(10^{27}m across) were filled with them, that would still be "only"
10^{126} books. This too is a Vanishingly small proportion of
the total books in the Library, and Bloch gives up trying to imagine
them at this point. (The reason I am spelling "Vast" and "Vanishingly
small" with a capital "V" here, is that
Dennett uses the same Library to
help build intuitions of these sizes, and then uses Vast and
Vanishingly small as a convenient shorthand to recall the sizes
later.)

Let's see if we can go a few steps further in our imaginations. Call
a universe full of proton-sized books a Level 1 annex. Consider now
shrinking this annex itself down to the size of a proton. We can now
fill the universe with 10^{126} shrunken Level 1 annexes;
call this a Level 2 annex. It contains 10^{126} × 10^{126}
= 10^{252} books -- not really that many more, compared to
the full Library. But let's keep repeating this process: shrink the
Level 2 annex down to the size of a proton, and fill the universe with
10^{126} shrunken Level 2 annexes to produce a Level 3 annex
with 10^{126} × 10^{252} = 10^{378}
books. Keep doing this; eventually the Level 14 557 annex will
have 10^{14 557 × 126} = 10^{1 834 182} books,
or more than the entire Library. This at least brings the individual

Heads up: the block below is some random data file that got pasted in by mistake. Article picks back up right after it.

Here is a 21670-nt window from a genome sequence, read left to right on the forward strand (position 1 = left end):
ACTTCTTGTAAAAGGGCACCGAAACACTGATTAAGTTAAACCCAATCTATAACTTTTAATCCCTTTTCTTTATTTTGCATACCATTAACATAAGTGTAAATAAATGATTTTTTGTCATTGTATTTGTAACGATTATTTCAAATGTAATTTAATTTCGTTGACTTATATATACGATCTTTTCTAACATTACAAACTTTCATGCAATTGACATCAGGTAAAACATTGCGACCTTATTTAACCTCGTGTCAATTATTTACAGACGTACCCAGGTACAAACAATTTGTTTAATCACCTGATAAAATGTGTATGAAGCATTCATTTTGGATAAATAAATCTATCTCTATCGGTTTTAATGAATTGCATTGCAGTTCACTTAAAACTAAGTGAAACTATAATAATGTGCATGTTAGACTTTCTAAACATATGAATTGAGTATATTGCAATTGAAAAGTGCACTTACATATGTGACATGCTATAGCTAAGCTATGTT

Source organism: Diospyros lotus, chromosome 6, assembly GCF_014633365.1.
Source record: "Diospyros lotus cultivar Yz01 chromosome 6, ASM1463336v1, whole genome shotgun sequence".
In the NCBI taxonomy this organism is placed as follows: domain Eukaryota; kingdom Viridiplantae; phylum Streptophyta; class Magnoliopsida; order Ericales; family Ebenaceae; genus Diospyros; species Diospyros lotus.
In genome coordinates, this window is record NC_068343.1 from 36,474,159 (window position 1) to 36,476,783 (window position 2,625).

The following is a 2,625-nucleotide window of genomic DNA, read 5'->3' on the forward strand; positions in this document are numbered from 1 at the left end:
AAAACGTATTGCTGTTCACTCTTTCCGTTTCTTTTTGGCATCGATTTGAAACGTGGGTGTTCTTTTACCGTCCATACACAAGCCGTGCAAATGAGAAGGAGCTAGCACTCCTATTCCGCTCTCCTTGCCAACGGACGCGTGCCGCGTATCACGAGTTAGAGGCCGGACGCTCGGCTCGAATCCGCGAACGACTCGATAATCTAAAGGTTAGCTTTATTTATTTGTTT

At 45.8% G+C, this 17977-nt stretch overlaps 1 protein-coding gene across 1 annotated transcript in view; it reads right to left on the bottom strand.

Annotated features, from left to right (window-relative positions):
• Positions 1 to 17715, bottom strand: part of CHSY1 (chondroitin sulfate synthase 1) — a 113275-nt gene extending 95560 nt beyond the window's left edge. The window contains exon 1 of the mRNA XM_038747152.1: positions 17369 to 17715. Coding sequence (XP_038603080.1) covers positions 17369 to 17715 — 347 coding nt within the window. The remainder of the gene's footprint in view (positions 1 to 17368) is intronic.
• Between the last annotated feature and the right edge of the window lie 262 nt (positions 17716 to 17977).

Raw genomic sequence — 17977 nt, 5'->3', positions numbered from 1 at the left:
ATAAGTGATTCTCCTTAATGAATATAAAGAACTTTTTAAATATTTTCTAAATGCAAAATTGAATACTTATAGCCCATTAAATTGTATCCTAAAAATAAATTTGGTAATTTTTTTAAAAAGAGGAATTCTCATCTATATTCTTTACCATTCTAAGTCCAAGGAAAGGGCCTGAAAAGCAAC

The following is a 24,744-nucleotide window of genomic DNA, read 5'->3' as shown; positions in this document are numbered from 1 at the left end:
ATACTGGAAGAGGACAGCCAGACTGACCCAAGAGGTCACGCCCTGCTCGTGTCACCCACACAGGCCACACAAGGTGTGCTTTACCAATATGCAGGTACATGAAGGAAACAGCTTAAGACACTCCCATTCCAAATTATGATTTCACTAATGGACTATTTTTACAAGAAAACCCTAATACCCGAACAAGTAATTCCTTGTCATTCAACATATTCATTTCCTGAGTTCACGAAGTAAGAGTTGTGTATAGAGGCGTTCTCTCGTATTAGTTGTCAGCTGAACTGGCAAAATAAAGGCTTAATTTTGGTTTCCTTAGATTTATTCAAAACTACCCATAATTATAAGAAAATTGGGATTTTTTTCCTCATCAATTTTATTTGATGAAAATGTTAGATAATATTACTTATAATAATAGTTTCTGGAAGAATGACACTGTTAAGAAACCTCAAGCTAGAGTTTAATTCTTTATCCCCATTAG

numbers down to conceivable levels (although imagining shrinking the
universe by a linear factor of 10^{42}, and repeating that
more than 14 thousand times, is even more mindblowing than watching
some of the Mandelbrot fractal deep-zoom videos). This helps to
demonstrate that, although "astronomical" is used as an
adjective to connote mind-blowing huge values, the size of space is
*peanuts* compared to the Vastness of combinatoric values.

In chapter 2, now that we have a feel for the unimaginably Vast size
of the Library, Bloch turns to the problem of cataloguing the Library
(the books being shelved in no discernable order), and here the
problems with the Library really start. A catalogue entry needs two
pieces of information: about the book, and about its location. First,
the book: how to identify it? The title on the cover is no use, for
there are not enough titles to go round. What do I mean by this? Bloch
wonders if, with spinal titles of 19 letters, this increases the
number of books by a factor of 25^{19}, or about 3 × 10^{26}:
one copy of each book for each title. But I think a more interesting
point can be made by assuming the books are unique, and that the
titles are just some kind of (random) annotation to them. Then,
assuming the full range of titles is uniformly distributed, even with
more than 10^{26} titles available, there must be about 10^{1
834 077} distinct books with any given title. Hardly a useful
discriminating feature. This demonstrates the problem of finding a "short"
description of the book to put in the catalogue: *there are not
enough short descriptions*. For the Vast majority of the books in